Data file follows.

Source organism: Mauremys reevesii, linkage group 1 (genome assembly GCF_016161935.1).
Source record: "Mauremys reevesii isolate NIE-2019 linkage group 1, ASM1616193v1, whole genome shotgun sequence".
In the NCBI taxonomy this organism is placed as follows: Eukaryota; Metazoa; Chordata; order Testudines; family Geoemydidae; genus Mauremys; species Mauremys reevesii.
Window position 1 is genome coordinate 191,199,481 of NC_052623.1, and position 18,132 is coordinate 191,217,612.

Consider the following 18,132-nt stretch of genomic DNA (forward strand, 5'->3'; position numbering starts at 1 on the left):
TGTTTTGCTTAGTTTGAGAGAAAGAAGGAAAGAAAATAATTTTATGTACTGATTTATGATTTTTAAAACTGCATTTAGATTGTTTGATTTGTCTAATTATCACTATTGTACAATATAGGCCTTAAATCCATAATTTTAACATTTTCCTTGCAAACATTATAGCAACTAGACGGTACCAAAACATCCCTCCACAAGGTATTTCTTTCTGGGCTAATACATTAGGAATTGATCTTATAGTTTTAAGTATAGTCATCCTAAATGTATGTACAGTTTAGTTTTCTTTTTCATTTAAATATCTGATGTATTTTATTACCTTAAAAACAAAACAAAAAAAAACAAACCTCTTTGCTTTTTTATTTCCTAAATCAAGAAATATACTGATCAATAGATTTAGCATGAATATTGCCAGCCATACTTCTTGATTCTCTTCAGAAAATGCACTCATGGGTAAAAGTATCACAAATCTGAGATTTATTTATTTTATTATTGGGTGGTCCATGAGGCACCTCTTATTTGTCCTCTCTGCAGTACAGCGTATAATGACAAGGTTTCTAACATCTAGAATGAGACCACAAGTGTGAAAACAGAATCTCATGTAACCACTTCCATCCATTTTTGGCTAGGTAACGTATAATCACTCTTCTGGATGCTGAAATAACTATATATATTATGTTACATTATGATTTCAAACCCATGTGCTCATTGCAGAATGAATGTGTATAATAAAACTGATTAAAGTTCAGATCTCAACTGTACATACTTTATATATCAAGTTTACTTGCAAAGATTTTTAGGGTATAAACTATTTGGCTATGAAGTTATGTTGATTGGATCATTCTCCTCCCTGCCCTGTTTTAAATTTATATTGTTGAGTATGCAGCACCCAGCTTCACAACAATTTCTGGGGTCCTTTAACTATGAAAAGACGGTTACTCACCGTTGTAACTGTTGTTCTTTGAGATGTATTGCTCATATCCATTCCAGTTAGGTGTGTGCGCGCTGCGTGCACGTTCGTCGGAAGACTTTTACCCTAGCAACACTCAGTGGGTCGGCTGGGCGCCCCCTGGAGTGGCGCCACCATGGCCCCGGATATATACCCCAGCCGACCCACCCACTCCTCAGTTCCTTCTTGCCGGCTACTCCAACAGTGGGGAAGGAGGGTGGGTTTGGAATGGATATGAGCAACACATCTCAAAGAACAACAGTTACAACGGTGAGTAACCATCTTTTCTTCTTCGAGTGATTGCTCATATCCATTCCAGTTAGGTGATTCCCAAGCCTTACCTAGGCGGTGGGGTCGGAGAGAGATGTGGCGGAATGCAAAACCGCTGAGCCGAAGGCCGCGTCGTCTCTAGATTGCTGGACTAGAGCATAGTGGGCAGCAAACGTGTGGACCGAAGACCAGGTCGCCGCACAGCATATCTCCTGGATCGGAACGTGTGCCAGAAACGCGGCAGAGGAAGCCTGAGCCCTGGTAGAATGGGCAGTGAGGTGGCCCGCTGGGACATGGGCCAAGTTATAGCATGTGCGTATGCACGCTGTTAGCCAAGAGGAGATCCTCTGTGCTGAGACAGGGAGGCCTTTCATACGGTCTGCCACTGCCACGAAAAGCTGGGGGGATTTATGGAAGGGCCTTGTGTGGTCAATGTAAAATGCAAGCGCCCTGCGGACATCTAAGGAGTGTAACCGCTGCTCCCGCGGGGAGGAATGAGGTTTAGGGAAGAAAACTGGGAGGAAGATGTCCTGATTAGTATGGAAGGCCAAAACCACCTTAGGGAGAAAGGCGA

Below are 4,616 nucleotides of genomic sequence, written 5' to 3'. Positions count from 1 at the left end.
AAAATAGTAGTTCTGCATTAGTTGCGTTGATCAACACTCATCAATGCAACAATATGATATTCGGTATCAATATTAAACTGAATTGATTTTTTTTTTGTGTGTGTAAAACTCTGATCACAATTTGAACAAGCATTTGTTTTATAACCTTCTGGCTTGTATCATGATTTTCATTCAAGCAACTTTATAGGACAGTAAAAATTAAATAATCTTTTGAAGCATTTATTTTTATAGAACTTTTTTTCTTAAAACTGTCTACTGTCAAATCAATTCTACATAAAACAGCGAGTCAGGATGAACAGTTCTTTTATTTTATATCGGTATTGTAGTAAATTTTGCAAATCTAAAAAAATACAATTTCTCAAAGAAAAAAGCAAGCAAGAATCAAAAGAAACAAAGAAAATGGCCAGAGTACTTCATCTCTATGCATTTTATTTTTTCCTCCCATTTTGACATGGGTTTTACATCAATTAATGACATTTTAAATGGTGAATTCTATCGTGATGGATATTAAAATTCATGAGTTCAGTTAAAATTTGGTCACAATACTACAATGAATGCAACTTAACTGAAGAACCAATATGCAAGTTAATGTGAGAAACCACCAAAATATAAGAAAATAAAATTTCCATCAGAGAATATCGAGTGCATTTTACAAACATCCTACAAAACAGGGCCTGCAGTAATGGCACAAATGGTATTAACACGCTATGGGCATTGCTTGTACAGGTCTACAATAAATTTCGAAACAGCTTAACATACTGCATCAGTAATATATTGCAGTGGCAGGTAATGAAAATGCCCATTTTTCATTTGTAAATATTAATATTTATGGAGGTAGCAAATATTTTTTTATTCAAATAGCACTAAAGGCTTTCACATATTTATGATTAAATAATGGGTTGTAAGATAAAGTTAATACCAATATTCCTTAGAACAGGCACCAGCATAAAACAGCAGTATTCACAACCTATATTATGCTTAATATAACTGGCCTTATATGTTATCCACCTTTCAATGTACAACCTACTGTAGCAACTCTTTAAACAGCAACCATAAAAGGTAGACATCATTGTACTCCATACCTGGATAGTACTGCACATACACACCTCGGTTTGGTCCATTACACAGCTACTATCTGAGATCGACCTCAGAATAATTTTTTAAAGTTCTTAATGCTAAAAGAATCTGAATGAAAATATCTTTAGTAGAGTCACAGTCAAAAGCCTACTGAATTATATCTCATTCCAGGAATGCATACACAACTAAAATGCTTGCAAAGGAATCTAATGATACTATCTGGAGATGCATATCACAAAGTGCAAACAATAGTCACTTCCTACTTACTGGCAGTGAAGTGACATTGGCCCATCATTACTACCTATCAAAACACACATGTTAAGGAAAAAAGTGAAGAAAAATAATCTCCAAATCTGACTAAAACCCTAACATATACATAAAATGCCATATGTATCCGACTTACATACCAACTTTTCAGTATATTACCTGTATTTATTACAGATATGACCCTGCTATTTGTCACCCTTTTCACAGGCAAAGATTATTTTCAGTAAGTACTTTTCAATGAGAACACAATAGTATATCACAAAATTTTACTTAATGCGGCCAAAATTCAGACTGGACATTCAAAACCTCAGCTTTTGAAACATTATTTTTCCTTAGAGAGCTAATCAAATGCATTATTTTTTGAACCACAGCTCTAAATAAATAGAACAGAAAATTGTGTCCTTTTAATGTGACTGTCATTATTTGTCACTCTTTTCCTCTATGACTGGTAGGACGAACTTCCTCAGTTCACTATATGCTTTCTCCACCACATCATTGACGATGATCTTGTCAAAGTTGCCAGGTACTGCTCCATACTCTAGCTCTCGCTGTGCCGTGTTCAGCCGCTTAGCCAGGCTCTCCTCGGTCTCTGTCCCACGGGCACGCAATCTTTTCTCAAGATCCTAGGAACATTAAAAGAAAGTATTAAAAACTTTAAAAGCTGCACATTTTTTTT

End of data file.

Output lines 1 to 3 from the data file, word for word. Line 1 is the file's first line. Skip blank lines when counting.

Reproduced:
Source organism: Mauremys reevesii, linkage group 1 (genome assembly GCF_016161935.1).
Source record: "Mauremys reevesii isolate NIE-2019 linkage group 1, ASM1616193v1, whole genome shotgun sequence".
In the NCBI taxonomy this organism is placed as follows: Eukaryota; Metazoa; Chordata; order Testudines; family Geoemydidae; genus Mauremys; species Mauremys reevesii.